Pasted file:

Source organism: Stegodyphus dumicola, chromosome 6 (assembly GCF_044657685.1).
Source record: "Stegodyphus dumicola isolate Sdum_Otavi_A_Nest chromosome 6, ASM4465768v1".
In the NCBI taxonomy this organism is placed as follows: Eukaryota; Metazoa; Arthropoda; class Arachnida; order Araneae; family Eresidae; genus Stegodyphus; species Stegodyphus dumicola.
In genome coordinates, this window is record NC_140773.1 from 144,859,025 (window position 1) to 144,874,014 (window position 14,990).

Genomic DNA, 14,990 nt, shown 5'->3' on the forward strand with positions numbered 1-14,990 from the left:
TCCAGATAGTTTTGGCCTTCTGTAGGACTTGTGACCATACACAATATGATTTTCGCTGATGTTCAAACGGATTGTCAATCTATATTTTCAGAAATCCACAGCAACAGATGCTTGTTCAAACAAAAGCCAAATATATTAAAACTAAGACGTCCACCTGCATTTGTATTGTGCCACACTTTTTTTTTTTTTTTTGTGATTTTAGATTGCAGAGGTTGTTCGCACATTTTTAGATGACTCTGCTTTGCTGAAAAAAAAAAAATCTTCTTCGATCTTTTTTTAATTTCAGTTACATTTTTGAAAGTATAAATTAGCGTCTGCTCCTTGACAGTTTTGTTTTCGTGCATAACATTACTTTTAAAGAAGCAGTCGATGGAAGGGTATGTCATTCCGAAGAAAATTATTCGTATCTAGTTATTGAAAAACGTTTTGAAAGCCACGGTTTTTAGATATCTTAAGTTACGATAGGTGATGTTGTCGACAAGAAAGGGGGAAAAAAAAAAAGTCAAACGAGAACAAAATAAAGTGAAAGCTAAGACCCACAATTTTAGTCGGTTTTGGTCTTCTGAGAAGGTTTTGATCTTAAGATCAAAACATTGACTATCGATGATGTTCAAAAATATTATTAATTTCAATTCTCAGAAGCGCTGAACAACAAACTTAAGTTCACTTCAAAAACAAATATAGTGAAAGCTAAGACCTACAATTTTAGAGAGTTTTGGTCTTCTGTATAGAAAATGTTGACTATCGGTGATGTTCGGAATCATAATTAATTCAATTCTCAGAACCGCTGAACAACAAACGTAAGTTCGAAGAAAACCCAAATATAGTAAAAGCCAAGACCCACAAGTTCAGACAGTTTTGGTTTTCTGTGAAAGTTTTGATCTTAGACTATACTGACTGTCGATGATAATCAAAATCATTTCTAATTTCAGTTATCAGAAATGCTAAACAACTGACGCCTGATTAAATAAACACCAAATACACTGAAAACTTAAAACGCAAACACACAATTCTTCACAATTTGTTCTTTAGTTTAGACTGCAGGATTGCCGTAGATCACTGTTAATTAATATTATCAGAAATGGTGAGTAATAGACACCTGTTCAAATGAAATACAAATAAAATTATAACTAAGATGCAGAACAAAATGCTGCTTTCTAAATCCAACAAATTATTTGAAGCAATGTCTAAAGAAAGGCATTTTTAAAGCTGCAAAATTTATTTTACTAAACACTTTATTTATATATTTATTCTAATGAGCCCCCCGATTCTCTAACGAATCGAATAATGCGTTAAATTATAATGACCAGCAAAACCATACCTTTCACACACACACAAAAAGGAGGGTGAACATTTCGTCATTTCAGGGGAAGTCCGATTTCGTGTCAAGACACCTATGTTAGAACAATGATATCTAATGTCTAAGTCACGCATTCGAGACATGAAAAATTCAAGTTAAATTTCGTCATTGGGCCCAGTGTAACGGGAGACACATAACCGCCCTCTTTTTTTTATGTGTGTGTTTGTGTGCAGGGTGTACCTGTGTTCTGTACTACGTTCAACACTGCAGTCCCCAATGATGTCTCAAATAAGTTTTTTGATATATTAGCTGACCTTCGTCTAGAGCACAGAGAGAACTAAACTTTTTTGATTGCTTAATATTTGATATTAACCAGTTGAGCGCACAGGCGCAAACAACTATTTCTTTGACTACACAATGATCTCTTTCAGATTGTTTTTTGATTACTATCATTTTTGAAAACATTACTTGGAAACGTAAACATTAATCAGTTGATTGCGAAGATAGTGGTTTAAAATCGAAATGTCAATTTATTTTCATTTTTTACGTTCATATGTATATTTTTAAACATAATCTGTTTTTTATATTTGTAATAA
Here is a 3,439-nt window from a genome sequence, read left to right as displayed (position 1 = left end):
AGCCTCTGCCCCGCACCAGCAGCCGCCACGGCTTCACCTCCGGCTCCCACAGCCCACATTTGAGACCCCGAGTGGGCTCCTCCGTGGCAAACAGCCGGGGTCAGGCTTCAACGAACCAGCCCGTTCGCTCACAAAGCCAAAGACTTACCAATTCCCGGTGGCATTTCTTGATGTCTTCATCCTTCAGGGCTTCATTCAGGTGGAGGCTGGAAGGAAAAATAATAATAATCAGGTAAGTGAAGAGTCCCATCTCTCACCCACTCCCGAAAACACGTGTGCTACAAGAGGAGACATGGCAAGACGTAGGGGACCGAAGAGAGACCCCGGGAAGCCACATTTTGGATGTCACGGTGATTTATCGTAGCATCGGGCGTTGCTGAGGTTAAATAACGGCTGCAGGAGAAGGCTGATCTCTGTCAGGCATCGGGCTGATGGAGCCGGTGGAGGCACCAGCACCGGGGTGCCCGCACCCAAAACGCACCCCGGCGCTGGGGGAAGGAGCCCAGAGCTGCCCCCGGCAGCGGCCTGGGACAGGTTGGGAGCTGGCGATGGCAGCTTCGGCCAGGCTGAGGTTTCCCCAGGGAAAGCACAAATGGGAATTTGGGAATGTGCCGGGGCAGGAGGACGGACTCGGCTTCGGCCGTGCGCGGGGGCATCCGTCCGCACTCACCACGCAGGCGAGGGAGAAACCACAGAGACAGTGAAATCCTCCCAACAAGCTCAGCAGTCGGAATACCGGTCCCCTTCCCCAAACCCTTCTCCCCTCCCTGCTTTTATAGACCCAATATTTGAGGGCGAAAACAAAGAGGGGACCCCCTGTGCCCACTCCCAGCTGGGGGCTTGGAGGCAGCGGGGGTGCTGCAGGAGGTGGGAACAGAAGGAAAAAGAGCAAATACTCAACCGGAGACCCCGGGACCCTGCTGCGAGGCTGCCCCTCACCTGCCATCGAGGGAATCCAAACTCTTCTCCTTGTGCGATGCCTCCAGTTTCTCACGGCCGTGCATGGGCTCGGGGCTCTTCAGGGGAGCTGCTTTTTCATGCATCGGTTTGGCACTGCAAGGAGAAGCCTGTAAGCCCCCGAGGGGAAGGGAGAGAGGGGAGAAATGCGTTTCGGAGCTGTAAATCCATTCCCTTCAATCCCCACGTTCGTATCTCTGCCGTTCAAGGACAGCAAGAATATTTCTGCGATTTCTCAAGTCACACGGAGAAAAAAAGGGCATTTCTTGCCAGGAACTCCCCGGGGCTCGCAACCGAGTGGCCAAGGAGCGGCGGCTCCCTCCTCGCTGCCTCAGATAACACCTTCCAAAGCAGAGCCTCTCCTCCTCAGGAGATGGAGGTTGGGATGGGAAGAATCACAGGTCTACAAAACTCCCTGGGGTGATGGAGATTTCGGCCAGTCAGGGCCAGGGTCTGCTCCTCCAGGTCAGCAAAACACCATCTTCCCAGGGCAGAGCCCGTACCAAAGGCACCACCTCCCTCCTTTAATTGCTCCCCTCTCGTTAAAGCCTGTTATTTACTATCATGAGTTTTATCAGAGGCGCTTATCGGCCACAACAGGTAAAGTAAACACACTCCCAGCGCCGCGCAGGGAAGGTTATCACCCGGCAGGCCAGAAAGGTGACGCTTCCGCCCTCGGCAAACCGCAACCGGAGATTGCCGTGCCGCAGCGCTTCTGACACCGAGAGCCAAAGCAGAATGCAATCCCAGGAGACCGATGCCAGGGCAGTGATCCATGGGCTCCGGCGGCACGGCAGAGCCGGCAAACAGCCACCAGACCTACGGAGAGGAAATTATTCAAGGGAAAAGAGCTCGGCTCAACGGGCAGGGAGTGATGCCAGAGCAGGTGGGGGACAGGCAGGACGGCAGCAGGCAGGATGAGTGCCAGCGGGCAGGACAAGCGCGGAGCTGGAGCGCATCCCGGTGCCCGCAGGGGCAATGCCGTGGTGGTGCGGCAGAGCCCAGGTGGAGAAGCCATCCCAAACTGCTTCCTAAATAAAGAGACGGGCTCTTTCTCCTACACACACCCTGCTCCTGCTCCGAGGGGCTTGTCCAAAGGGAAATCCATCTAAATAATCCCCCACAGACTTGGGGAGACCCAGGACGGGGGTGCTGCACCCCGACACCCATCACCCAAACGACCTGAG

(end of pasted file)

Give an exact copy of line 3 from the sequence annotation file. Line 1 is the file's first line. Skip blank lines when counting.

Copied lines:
In the NCBI taxonomy this organism is placed as follows: Eukaryota; Metazoa; Arthropoda; class Arachnida; order Araneae; family Eresidae; genus Stegodyphus; species Stegodyphus dumicola.